• Because, new Thread-1 haven’t completed with creation of singleton INSTANCE and another thread at the same time finds singleton INSTANCE to be null and tries to create another one

To overcome this situation, we need to execute lazy instance creation inside synchronized block

 

Basic steps to create Singleton class using Lazy Initialization in a Multi-threaded environment

Step 1: Just declare private static variable of the same class (beware don’t instantiate)
Step 2: Provide private constructor to restrict instantiation from outside class
Step 3: Provide public static getInstance() method  and check
             Step 3.a: If INSTANCE variable is null, then only instantiate
             Step 3.b: Otherwise, return already instantiated INSTANCE variable
Step 4: In addition to above detailed steps, also make INSTANCE variable as volatile. This will help getting latest updated copy every time, as it will read from main memory than in its own CPU-cache area

Note: If your singleton INSTANCE is going to be executed in a single threaded environment, then there is no need of making INSTANCE variable as volatile

 

SingletonDesignPatternInMultiThreadedEnvironment.java

package in.bench.resources.singleton.design.pattern;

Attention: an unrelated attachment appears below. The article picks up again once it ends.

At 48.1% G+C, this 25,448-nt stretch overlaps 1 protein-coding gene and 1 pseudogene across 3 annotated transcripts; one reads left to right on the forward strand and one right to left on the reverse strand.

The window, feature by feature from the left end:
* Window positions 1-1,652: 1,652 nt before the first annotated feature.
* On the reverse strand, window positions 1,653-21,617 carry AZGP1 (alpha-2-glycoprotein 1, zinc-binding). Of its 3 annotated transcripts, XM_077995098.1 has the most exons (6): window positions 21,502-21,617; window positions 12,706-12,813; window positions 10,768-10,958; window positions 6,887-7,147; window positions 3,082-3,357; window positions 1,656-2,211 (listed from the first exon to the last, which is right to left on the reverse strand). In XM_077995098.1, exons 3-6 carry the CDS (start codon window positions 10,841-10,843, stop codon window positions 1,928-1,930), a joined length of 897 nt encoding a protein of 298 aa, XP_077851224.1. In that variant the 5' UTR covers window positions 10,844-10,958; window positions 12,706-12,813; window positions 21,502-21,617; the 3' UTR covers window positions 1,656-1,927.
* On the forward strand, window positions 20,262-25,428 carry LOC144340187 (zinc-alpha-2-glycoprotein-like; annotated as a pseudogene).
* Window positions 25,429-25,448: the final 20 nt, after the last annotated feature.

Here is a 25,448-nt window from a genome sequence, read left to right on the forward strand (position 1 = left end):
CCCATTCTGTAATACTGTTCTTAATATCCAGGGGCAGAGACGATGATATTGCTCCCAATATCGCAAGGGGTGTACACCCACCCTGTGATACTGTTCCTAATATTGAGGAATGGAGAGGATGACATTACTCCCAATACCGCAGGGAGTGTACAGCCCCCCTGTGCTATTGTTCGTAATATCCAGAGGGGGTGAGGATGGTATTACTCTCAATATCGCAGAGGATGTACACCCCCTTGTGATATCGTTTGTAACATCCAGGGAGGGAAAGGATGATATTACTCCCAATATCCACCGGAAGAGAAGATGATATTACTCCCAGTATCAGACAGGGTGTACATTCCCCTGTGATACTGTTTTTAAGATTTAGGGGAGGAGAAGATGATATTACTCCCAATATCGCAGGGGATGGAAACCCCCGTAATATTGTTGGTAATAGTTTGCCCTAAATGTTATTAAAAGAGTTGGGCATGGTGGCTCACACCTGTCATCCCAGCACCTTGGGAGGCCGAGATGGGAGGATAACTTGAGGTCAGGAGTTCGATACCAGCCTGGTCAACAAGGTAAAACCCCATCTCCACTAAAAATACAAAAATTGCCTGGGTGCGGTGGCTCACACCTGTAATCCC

public class SingletonDesignPatternInMultiThreadedEnvironment {

	// Step 1: private static variable of INSTANCE variable
	private static volatile SingletonDesignPatternInMultiThreadedEnvironment INSTANCE;

	// Step 2: private constructor
	private SingletonDesignPatternInMultiThreadedEnvironment() {

	}

	// Step 3: Provide public static getInstance() method returning INSTANCE after checking
	public static SingletonDesignPatternInMultiThreadedEnvironment getInstance() {

		// synchronized block
		synchronized (SingletonDesignPatternInMultiThreadedEnvironment.class) {
			if(null == INSTANCE){
				INSTANCE = new SingletonDesignPatternInMultiThreadedEnvironment();
			}
			return INSTANCE;
		}
	}
}

This way, we can assure that every time single & same instance is returned

 

Performance issue with above approach:

But again, there is a performance issue with above program. Let us understand,

  • Assume that ONE instance is created and available for use (i.e.; singleton instance)
  • And with this single & same instance, some thread (Thread-Arya) is executing in a multi-threaded environment
  • Now suppose a new thread (Thread-Surya) got the execution cycle and trying to get the singleton instance, although it is already created & available for use